June 28, 2016The myopia of the middle classes

I’m in my thirties.

By any normal standards I’m still pretty young. (Although, sadly, not young and pretty).

But in some of the places I’ve freelanced, I’m practically a dinosaur.

I felt my age recently when I was hit with a brief for 15 year olds. And I realised it was hard to remember what it was like back then.

But I was 15 once. I reckon the basics haven’t changed, even if these days it’s all happening on Snapchat, not AOL Instant Messenger.

Answer me this:

Could you write for a 15 year old if you had no idea …

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January 4, 2016Imagine a world where viewers could comment on every ad

It feels like an eternity ago I wrote my undergraduate dissertation on how blogging was going to change the face of journalism. It was eleven years ago. My supervisor – a dusty kind of university chap – asked me when I submitted my synopsis – “what’s a blog?”

What happened next – everybody knows. But as I reflect on the 10,000 word essay written by the young, naive, wannabe journalist a decade ago, I realise that it’s not the blog that’s changed the way we do journalism.

It’s the comments underneath.

The ability to interact with the article. The ability …

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December 23, 2015Banner ads aren’t entertaining, and that’s why they must die

With iOS9 offering ad blocking baked in, it seems like people are finally catching on to ad blocking.

I’ve been blocking ads on my desktop for five years now, so I notice it most strongly when switching between my iPad and my Android phone.

The iPad is a joyous experience – while hideous, misleading banner ads on every web page have made Chrome in Android almost unusable (and frequently unstable).

I don’t care about your ‘moral’ argument about how banner ads pay for the content I read. Because I have never, ever, ever willingly clicked on a banner ad. I …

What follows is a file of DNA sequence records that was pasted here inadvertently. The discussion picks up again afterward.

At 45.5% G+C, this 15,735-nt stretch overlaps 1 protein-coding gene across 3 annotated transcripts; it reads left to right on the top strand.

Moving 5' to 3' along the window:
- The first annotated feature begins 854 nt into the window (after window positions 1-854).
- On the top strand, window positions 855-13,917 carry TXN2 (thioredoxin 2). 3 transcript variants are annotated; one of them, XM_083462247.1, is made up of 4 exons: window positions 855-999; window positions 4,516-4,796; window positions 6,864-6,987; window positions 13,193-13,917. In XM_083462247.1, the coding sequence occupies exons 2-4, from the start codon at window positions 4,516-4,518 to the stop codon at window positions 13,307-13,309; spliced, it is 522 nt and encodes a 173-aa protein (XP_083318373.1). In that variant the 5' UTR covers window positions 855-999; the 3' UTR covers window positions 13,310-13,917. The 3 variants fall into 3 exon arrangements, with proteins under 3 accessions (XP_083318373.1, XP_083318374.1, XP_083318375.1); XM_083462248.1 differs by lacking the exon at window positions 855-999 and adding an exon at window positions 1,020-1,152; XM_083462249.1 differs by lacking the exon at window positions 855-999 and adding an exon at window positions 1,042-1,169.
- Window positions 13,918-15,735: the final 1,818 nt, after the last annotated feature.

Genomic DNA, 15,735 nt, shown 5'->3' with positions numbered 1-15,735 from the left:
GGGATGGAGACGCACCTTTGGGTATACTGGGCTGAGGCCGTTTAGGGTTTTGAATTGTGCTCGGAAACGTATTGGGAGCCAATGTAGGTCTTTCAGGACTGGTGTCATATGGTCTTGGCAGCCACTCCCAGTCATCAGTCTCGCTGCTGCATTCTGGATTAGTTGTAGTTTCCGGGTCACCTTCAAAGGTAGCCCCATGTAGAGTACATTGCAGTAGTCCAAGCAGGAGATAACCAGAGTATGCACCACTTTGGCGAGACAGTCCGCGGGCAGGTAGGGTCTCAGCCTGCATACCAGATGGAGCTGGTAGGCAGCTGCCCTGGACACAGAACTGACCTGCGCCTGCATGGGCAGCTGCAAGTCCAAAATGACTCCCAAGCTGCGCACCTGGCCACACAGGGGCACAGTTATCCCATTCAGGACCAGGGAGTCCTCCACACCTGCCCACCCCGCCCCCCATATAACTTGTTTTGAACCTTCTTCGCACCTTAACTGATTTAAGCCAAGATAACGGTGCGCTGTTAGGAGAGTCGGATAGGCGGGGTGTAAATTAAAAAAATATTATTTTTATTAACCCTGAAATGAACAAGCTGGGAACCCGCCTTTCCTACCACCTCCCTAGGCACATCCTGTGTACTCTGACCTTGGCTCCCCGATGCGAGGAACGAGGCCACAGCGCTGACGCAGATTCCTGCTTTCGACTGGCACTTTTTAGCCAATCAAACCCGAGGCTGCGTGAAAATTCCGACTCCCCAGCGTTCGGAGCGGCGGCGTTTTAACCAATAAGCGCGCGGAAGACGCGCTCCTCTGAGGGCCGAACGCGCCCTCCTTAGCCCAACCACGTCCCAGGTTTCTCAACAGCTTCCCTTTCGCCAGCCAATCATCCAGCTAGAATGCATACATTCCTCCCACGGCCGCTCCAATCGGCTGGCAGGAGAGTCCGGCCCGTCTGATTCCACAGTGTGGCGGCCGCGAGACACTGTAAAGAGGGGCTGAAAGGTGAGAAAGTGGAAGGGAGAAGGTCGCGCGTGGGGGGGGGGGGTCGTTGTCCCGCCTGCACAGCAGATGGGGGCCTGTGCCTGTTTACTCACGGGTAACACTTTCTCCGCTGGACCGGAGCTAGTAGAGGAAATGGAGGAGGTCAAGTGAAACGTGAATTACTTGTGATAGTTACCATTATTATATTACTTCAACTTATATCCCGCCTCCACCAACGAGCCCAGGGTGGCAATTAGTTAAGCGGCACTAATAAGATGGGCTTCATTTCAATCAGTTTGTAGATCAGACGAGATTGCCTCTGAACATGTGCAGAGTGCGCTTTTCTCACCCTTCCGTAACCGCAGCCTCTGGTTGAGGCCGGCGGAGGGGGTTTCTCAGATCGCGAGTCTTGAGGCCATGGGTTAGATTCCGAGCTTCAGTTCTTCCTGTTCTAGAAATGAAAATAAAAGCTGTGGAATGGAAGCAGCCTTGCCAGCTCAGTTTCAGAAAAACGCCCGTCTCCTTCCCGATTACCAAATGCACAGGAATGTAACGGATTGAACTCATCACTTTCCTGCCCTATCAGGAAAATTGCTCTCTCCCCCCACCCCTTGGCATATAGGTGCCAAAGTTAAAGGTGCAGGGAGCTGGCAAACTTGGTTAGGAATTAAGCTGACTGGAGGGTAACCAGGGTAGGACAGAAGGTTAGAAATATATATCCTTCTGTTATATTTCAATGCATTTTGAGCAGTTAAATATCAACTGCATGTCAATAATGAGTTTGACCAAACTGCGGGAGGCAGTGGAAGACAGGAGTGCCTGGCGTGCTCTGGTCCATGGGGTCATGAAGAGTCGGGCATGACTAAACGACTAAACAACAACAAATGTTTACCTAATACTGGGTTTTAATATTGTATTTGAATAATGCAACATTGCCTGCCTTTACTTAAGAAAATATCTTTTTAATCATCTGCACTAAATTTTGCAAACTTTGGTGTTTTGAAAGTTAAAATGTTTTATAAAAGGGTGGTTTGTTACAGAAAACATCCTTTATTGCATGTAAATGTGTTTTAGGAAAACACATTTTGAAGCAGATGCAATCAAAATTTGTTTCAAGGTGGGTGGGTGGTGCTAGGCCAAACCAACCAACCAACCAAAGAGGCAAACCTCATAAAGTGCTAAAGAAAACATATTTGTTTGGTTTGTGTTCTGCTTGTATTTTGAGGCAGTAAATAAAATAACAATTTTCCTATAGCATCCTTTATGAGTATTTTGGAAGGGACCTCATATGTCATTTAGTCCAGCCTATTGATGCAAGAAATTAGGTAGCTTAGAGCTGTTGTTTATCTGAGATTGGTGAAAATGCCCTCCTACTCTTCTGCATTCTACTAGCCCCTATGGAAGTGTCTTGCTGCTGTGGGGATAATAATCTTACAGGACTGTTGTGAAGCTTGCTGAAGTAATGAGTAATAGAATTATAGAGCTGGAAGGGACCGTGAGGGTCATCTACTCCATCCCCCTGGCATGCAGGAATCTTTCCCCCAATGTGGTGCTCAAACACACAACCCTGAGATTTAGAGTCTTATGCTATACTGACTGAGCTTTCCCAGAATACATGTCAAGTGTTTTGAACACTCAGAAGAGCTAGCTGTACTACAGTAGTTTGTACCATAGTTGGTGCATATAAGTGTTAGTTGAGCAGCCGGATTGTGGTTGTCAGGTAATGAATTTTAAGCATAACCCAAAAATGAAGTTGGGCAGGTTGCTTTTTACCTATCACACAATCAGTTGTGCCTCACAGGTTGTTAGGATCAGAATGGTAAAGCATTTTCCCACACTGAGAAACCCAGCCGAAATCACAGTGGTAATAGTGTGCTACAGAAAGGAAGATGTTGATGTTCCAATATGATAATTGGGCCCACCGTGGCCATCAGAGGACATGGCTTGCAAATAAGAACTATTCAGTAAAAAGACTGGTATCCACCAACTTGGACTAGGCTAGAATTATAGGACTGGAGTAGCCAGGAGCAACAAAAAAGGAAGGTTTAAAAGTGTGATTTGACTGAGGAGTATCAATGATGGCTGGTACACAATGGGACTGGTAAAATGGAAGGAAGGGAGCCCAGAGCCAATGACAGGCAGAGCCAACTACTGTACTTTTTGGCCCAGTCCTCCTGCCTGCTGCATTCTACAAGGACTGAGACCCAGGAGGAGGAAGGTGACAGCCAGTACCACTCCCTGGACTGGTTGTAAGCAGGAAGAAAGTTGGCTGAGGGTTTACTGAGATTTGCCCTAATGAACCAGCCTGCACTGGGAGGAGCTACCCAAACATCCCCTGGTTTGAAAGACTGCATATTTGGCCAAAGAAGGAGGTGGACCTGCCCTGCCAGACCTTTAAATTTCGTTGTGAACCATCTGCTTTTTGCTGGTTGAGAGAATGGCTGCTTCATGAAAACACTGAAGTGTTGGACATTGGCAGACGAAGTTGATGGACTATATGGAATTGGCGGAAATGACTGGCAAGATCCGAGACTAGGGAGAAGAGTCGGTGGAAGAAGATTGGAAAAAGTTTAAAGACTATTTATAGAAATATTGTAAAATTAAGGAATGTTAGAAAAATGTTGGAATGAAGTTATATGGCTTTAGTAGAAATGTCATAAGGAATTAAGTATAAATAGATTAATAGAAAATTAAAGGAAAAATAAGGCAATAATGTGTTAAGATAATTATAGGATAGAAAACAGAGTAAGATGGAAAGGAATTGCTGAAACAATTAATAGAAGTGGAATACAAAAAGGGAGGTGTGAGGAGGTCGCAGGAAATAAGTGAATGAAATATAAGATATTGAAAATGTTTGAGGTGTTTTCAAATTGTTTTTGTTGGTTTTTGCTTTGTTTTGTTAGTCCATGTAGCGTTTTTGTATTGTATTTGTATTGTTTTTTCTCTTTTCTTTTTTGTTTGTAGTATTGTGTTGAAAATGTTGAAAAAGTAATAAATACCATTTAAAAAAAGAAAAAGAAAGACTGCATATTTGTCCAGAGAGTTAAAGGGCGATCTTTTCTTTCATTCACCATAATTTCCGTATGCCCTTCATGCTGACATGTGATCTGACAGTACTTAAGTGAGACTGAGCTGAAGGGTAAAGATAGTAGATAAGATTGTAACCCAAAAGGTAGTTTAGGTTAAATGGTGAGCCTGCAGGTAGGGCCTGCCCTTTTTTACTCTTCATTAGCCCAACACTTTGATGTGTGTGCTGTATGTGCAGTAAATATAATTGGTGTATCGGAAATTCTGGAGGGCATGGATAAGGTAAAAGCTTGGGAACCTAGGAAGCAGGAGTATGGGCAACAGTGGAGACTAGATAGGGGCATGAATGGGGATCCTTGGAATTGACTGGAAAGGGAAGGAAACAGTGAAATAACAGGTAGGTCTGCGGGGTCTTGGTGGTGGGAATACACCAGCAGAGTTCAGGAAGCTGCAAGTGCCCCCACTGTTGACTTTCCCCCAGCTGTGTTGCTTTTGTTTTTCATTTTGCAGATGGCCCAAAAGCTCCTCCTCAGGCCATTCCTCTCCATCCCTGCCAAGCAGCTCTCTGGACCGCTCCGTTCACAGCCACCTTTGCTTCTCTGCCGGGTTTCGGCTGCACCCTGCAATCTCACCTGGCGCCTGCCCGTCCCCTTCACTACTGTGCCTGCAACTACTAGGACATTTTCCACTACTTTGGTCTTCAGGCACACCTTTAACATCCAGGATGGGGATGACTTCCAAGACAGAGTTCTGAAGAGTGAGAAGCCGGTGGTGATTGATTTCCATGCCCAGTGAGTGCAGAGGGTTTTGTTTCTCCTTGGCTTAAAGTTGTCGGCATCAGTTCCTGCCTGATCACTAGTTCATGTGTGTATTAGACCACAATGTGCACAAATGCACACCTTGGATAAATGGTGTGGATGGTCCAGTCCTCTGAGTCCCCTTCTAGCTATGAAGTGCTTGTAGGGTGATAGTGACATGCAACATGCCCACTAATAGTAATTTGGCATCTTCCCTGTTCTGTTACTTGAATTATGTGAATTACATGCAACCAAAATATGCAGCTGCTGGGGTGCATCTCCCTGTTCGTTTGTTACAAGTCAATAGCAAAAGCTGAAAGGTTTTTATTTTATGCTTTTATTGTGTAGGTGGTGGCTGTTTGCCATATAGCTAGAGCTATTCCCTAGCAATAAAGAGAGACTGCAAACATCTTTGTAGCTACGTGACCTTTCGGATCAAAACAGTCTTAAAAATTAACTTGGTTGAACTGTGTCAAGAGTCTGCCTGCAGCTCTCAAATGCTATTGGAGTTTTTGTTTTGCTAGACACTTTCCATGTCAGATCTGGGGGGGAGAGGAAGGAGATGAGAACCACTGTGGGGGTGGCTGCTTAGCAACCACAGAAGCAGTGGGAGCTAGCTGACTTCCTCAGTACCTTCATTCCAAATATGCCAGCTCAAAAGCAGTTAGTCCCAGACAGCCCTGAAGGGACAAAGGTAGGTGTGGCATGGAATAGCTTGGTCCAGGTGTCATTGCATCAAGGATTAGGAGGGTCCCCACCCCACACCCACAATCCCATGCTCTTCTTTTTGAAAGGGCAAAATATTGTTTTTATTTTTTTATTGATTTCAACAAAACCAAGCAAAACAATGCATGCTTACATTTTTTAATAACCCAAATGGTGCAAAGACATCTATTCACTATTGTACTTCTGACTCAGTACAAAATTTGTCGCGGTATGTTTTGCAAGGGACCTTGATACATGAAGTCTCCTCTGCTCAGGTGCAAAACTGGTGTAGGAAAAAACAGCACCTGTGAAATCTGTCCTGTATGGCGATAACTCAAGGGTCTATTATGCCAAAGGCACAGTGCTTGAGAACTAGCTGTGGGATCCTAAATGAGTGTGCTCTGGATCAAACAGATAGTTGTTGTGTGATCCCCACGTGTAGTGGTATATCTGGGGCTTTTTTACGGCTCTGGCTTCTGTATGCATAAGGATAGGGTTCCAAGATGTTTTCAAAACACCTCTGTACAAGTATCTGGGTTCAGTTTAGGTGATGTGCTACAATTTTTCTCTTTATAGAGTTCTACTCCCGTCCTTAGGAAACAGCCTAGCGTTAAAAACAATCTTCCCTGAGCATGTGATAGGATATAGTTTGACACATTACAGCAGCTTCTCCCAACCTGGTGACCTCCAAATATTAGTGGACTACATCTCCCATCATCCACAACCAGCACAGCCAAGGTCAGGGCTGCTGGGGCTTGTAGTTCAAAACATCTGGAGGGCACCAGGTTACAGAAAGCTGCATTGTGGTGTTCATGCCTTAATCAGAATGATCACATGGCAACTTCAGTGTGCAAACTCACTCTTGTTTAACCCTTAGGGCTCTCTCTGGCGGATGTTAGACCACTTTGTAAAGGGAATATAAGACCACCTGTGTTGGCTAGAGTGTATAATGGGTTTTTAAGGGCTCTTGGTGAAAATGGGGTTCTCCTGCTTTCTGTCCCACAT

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July 30, 2015The slick marketing campaign of Jeremy Corbyn

I admire Jeremy Corbyn as a man of principle. His principles aren’t mine – but I admire him nonetheless.

It turns out so do a lot of other people. Because incredibly, Jeremy Corbyn, the far-left candidate who befriended Sinn Fein at a time when the IRA were still targeting civilians with terror attacks on British Soil and now wants us to leave NATO – is poised to take leadership of the Labour party.

And although it’s a long, long, long shot, his grassroots activist base could propel him into 10 Downing Street in 2020.

He only even made it onto …

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July 21, 2015Stop listening

The ‘B’ in DDB, Bill Bernbach, once said:

“We are so busy measuring public opinion that we forget we can mold it.”

As I sat and watched five days of focus groups tear into the scripts I’d spent the last six months crafting, I wondered how much this was true.

In the golden age of above the line advertising, it was easy to ‘change the conversation’, as Don Draper put it, in the stroke of an ad.

The Smash Robots made potatoes seem old fashioned all of a sudden. Benson and Hedges got people talking about tobacco with a series …

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April 19, 2015Don’t become a freelance copywriter